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Historic Corolla Village

In addition to being a renowned beach destination, the Outer Banks is also home to its share of quaint towns and interesting historic sites that are worth exploring when you’re ready for a break from the beach. Visiting the Historic Corolla Village presents the opportunity to step back in time to a simpler life, in the days when school bells chimed and lighthouses needed keepers.

Many of the buildings in the Historic Corolla Village date back to the 1800s, and focus has been on restoring these historic structures to their original charm. Today, historic homes have been restored into retail shops, museums, and office spaces. The roads remain unpaved, and winding sandy paths invite visitors into a simpler time of life.

Points of Interest in the Historic Corolla Village

Take a stroll by the quaint white Corolla School, built in 1890. This one-room schoolhouse is surrounded by towering trees, providing a peaceful setting. At its inception, it was warmed by a large coal stove providing a warm place to learn for children from surrounding beach communities.

Another popular stop in the Historic Corolla Village is the Wild Horses Museum, part of the non-profit that works to protect and conserve the wild Colonial Spanish Mustangs that roam free in the Outer Banks. The museum is a place to learn more about these majestic creatures that call the Outer Banks home, as well as to pick up memorabilia and souvenirs, all proceeds of which go to help protect the horses. During summer months, activities such as horse encounters are available for kids.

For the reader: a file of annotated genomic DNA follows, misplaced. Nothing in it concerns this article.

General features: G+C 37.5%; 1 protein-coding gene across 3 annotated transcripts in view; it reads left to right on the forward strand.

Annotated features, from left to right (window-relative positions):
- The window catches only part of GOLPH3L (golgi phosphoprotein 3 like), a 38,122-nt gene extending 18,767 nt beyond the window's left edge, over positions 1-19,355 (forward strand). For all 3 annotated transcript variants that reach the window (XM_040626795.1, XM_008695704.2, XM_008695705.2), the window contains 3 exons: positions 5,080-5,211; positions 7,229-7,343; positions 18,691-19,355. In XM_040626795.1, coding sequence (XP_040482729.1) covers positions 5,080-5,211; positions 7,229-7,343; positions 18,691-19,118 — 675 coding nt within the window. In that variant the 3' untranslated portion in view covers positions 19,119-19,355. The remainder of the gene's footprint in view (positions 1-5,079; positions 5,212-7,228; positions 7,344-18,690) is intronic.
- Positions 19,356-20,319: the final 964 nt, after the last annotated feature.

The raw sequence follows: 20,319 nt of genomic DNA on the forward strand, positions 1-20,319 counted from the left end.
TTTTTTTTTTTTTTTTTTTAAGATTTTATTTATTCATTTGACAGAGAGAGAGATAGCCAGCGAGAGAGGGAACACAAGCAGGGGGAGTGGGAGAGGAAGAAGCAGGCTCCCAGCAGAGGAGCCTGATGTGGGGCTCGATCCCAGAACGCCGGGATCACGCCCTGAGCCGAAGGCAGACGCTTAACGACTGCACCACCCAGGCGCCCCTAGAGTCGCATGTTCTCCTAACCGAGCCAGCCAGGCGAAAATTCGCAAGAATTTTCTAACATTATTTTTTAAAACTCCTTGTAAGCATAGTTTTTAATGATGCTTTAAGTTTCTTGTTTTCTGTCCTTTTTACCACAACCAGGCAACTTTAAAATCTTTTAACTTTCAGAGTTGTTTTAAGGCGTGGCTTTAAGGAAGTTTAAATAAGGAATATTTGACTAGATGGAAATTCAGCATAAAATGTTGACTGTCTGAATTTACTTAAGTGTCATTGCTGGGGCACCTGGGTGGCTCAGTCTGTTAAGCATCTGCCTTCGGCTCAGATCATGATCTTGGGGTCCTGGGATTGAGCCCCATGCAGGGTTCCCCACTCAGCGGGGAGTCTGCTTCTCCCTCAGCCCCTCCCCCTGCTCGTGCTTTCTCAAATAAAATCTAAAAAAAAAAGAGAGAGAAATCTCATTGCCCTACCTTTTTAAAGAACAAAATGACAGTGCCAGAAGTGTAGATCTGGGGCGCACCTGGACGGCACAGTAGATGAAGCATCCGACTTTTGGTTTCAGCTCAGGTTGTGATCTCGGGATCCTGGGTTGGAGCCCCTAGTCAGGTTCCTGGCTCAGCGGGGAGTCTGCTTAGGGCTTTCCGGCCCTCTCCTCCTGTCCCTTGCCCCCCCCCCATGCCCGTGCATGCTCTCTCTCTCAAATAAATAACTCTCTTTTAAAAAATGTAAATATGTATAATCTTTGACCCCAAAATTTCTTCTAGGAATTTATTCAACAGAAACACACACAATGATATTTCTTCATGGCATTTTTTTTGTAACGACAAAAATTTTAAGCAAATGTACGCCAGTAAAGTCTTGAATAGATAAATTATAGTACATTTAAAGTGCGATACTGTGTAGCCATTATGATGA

Whether you’re in search of the latest novel or something with an Outer Banks theme, be sure to stop in the Island Bookstore. This shop has a surprisingly wide collection and visitors can easily become absorbed in browsing the shelves.

The nearby Currituck Beach Lighthouse dates back to 1875, with its red brick exterior a continual mainstay along the coast. Beginning at dusk and ending at dawn, the light is still used as a navigational aid today, and is unique in that it is one of the few lighthouses in the country that still houses its original first-order Fresnel lens. Visitors can climb the 220 stairs to the top of the lighthouse from mid-March until the end of the calendar year.

Plan Your Trip to the Outer Banks

Whether you’re a history buff or are simply in search of a quaint place to spend some time exploring, consider wandering the paths at the Historic Corolla Village during your trip to the Outer Banks! Contact us!